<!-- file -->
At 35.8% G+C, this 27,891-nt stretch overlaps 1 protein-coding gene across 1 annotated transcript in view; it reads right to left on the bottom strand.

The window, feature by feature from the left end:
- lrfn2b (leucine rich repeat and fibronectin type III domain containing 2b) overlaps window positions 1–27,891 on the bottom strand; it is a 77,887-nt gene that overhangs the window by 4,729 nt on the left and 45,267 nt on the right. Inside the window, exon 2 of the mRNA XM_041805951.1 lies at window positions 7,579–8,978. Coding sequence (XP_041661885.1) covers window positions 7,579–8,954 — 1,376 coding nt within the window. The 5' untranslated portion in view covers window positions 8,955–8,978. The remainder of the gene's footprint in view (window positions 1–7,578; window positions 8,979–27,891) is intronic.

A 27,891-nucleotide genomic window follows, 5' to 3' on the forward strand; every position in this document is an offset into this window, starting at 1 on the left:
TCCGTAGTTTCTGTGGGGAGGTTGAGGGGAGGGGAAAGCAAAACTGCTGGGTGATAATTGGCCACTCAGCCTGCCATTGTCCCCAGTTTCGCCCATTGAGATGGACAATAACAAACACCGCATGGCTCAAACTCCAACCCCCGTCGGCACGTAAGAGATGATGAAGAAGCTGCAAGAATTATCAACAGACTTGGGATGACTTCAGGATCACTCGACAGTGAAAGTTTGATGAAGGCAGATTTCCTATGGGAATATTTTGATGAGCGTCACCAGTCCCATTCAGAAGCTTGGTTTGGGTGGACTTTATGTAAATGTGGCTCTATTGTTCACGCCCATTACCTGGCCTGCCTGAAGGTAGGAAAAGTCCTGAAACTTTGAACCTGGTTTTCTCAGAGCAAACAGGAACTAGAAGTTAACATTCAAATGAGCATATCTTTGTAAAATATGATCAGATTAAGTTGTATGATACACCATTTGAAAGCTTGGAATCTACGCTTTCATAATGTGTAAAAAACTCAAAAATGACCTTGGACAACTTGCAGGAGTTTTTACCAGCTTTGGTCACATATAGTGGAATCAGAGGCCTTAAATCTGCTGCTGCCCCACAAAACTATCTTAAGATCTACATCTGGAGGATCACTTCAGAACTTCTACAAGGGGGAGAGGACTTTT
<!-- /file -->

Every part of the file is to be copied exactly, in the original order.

At 35.8% G+C, this 27,891-nt stretch overlaps 1 protein-coding gene across 1 annotated transcript in view; it reads right to left on the bottom strand.

The window, feature by feature from the left end:
- lrfn2b (leucine rich repeat and fibronectin type III domain containing 2b) overlaps window positions 1–27,891 on the bottom strand; it is a 77,887-nt gene that overhangs the window by 4,729 nt on the left and 45,267 nt on the right. Inside the window, exon 2 of the mRNA XM_041805951.1 lies at window positions 7,579–8,978. Coding sequence (XP_041661885.1) covers window positions 7,579–8,954 — 1,376 coding nt within the window. The 5' untranslated portion in view covers window positions 8,955–8,978. The remainder of the gene's footprint in view (window positions 1–7,578; window positions 8,979–27,891) is intronic.

A 27,891-nucleotide genomic window follows, 5' to 3' on the forward strand; every position in this document is an offset into this window, starting at 1 on the left:
TCCGTAGTTTCTGTGGGGAGGTTGAGGGGAGGGGAAAGCAAAACTGCTGGGTGATAATTGGCCACTCAGCCTGCCATTGTCCCCAGTTTCGCCCATTGAGATGGACAATAACAAACACCGCATGGCTCAAACTCCAACCCCCGTCGGCACGTAAGAGATGATGAAGAAGCTGCAAGAATTATCAACAGACTTGGGATGACTTCAGGATCACTCGACAGTGAAAGTTTGATGAAGGCAGATTTCCTATGGGAATATTTTGATGAGCGTCACCAGTCCCATTCAGAAGCTTGGTTTGGGTGGACTTTATGTAAATGTGGCTCTATTGTTCACGCCCATTACCTGGCCTGCCTGAAGGTAGGAAAAGTCCTGAAACTTTGAACCTGGTTTTCTCAGAGCAAACAGGAACTAGAAGTTAACATTCAAATGAGCATATCTTTGTAAAATATGATCAGATTAAGTTGTATGATACACCATTTGAAAGCTTGGAATCTACGCTTTCATAATGTGTAAAAAACTCAAAAATGACCTTGGACAACTTGCAGGAGTTTTTACCAGCTTTGGTCACATATAGTGGAATCAGAGGCCTTAAATCTGCTGCTGCCCCACAAAACTATCTTAAGATCTACATCTGGAGGATCACTTCAGAACTTCTACAAGGGGGAGAGGACTTTT